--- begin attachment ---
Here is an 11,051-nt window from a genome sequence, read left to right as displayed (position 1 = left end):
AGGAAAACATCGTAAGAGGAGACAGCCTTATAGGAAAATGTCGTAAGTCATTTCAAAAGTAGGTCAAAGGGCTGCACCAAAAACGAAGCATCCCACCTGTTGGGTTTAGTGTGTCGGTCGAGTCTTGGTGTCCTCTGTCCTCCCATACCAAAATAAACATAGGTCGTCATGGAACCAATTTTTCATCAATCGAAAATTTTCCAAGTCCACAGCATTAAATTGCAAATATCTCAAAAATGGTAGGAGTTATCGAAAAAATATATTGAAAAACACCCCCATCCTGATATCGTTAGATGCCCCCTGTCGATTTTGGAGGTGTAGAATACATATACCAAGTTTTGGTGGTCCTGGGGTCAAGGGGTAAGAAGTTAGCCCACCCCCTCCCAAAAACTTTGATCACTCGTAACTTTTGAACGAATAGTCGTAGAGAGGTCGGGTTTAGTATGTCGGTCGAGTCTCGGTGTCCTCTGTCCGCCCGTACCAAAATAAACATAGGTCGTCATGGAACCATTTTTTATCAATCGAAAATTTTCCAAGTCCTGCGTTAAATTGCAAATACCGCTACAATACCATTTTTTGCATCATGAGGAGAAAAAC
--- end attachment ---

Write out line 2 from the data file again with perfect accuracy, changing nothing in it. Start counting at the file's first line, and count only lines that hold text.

AGGAAAACATCGTAAGAGGAGACAGCCTTATAGGAAAATGTCGTAAGTCATTTCAAAAGTAGGTCAAAGGGCTGCACCAAAAACGAAGCATCCCACCTGTTGGGTTTAGTGTGTCGGTCGAGTCTTGGTGTCCTCTGTCCTCCCATACCAAAATAAACATAGGTCGTCATGGAACCAATTTTTCATCAATCGAAAATTTTCCAAGTCCACAGCATTAAATTGCAAATATCTCAAAAATGGTAGGAGTTATCGAAAAAATATATTGAAAAACACCCCCATCCTGATATCGTTAGATGCCCCCTGTCGATTTTGGAGGTGTAGAATACATATACCAAGTTTTGGTGGTCCTGGGGTCAAGGGGTAAGAAGTTAGCCCACCCCCTCCCAAAAACTTTGATCACTCGTAACTTTTGAACGAATAGTCGTAGAGAGGTCGGGTTTAGTATGTCGGTCGAGTCTCGGTGTCCTCTGTCCGCCCGTACCAAAATAAACATAGGTCGTCATGGAACCATTTTTTATCAATCGAAAATTTTCCAAGTCCTGCGTTAAATTGCAAATACCGCTACAATACCATTTTTTGCATCATGAGGAGAAAAAC